A chicken tractor is truly a wonderful thing. On the homestead or in the backyard, these floorless, movable chicken coops allow you to fully utilize the benefits that chickens offer.
Most movable chicken pens are built with a wooden skeleton and chicken wire walls. They usually have a small sheltered area built into one end that contains a roost (a horizontal stick that the chickens sleep on) and a nesting box (for laying eggs). Dimensions vary depending on the number of chickens, but the tractors are usually 4 to 10 feet wide and 6 to 15 feet long. Most tractors also contain a water source and a feeder.
The amount of birds in a flock will dictate the square footage of the tractor. It is a ratio of 1-2 birds per 3 square feet of space. So if you live in the city with a 6 bird flock you would probably build a 4 ft. x 5ft. tractor. If you are raising a big flock of 40 meat chickens on pasture, then you are looking at a 5ft. x 12 ft. pen. I know of one farmer who keeps 70 birds in a 10 ft. x 12 ft. tractor.
Movable chicken pens allow chickens to find bugs and plants to eat. This is the diet that chickens would have if left to their own devices. Other game birds like wild pheasants eat more bugs and plants than they do grains. Chickens belong to the same scientific family as many of these game birds. Have you ever watched chickens that are fed an all grain diet? They eat the feathers off each other’s backs due to the lack of calcium! Insect exoskeletons provide this essential nutrient to chickens in well managed tractor systems.
The chickens aren’t the only ones who benefit from a tractor system. The holistic gardener can use chickens in a tractor to fertilize their garden beds after the fall harvest. The birds will eat any remaining pests and do some autumn weeding. They will be happy to mow your lawn.
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Let’s compare the chicken tractor to other flock management systems.
The chicken pen or run is a closed off area much like the tractor. The difference is it doesn’t move. If chickens are on the same ground for an extended period of time, that ground will become void of life. It will become bare dirt. A mud pit. The flock manager must buy more food and import it into the chicken living quarters constantly. The one benefit a fixed pen has over a tractor is more protection from predators (especially those that dig).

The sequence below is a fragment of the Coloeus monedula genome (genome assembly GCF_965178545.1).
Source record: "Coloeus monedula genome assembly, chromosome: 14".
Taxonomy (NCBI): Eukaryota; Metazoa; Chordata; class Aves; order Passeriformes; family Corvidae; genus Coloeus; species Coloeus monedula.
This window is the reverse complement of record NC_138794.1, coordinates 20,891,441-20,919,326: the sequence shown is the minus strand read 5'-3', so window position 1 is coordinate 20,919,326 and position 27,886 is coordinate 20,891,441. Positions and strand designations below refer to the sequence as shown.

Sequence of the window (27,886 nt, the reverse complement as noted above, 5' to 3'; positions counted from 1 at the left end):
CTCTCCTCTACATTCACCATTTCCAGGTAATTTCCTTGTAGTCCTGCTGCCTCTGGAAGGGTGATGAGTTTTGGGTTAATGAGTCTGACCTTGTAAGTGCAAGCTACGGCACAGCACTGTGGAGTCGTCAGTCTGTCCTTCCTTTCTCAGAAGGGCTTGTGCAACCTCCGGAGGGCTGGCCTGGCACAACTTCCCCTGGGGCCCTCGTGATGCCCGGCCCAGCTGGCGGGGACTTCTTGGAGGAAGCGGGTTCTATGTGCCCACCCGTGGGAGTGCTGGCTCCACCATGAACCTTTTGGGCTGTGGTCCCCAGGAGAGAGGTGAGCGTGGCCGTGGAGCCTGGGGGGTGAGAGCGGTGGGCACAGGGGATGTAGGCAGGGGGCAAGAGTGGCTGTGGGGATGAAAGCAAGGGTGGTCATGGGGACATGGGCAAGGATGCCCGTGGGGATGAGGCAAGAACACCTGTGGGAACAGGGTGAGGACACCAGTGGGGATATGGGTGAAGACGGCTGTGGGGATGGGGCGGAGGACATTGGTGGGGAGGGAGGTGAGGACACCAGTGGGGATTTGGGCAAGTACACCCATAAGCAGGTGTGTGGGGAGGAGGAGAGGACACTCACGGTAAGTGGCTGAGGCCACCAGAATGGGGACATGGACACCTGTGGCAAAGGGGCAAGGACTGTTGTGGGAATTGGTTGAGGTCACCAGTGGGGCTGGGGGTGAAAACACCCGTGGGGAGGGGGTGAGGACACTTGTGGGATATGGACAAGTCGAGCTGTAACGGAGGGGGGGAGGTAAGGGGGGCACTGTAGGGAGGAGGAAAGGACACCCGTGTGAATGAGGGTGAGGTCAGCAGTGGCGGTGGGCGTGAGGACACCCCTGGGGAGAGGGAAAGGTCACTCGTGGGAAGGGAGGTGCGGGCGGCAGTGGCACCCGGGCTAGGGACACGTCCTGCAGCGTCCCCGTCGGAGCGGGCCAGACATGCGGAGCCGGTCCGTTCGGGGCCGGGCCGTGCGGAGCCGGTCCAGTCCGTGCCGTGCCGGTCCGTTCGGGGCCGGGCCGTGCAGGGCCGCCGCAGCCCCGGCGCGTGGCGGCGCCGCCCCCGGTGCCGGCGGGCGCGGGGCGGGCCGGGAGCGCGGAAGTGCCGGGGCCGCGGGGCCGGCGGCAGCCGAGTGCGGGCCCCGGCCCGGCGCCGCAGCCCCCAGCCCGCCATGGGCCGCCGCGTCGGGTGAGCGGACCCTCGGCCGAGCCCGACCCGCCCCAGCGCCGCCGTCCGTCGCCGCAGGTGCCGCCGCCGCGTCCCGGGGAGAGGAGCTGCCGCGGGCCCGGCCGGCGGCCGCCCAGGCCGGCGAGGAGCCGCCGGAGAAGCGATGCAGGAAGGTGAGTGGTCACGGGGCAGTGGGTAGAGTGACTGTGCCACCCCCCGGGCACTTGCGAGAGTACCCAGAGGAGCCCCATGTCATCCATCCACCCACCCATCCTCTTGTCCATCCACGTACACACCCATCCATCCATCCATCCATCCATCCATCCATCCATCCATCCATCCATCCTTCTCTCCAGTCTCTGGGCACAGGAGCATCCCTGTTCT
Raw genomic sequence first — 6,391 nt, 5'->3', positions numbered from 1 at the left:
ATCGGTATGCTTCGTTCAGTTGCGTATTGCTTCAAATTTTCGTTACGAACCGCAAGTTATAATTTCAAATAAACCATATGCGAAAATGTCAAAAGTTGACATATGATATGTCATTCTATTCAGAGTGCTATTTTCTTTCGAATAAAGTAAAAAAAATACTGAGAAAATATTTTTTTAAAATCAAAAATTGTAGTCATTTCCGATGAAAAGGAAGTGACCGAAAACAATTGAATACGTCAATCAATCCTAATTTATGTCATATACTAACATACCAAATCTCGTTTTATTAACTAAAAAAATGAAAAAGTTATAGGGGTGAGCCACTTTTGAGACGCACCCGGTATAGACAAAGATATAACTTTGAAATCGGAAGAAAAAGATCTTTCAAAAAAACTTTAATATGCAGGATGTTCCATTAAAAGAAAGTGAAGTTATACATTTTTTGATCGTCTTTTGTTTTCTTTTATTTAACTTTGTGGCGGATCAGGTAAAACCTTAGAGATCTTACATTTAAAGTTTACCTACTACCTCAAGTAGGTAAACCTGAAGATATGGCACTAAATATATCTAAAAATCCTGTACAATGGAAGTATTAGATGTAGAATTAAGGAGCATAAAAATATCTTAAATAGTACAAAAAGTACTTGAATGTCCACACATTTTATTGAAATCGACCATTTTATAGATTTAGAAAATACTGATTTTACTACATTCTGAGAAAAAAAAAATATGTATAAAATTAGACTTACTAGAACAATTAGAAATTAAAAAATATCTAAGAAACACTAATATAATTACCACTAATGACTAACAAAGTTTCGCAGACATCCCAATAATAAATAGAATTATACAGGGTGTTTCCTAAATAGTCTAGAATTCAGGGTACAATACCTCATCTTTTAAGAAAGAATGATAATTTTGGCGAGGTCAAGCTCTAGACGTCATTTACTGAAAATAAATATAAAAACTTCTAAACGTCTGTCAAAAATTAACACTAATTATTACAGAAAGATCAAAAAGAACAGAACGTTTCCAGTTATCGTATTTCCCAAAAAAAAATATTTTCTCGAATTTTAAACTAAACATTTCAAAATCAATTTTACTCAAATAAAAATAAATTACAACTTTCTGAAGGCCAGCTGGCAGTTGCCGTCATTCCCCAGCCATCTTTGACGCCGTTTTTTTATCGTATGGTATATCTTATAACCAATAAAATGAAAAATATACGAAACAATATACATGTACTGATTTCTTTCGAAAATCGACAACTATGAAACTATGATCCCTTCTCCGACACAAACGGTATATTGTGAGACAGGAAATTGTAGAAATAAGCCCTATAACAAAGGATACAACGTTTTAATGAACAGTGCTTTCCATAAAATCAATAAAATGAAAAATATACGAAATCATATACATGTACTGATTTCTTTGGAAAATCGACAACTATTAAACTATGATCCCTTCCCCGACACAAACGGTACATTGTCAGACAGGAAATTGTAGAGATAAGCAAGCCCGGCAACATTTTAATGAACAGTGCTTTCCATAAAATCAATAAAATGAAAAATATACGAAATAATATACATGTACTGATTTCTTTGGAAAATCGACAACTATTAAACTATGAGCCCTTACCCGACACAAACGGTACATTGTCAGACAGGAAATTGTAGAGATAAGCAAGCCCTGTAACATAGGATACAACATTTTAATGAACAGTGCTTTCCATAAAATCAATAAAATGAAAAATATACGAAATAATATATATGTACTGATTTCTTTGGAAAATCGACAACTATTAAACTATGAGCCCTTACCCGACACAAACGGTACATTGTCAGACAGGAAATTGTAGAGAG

Free range chickens (birds that are able to forage where they wish) are probably the healthiest of all. They can access food at the base of trees and shrubs where a tractor could not be placed. However, there are two downsides to free ranging birds that a chicken tractor would relieve. One downside is the susceptibility to predation from above (hawks), alongside (weasels and raccoons), and below (gigantic rats). The other downside is the chickens scratching ground that you don’t want them to scratch and eating plants you don’t want them to eat.
The moveable chicken pen benefits the gardener, the chicken, and the ecology of a homestead. It provides the protection of a pen and the fresh ground of free range. It takes a few minutes every day to move the tractor, but the benefits heavily outweigh the drawbacks.
By the way, a big part of why we love homesteading & permaculture skills so much is because they are a natural extension of learning about wilderness survival (both fields are all about self-sufficiency and working with nature to satisfy needs). An understanding of survival not only helps you become a better permaculturist, it empowers you with life-saving outdoor skills to keep you safe when out in nature. Right now you can get a free copy of our mini survival guide here, where you'll discover six key strategies for outdoor emergencies, plus often-overlooked survival tips.
Chicken Tractor: The Permaculture Guide to Happy Hens and Healthy Soilby Andy W. Lee & Patricia L. Foreman
Backyard Chickens' Guide to Coops and Tractors: Planning, Building, and Real-Life Advice by Members of Backyard Chickens.com
Permaculture Course at Alderleaf Wilderness College
About the Author: Steve Nicolini is an experienced permaculturist and wilderness skills instructor. He taught at Alderleaf for several years. Learn more about Steve Nicolini.
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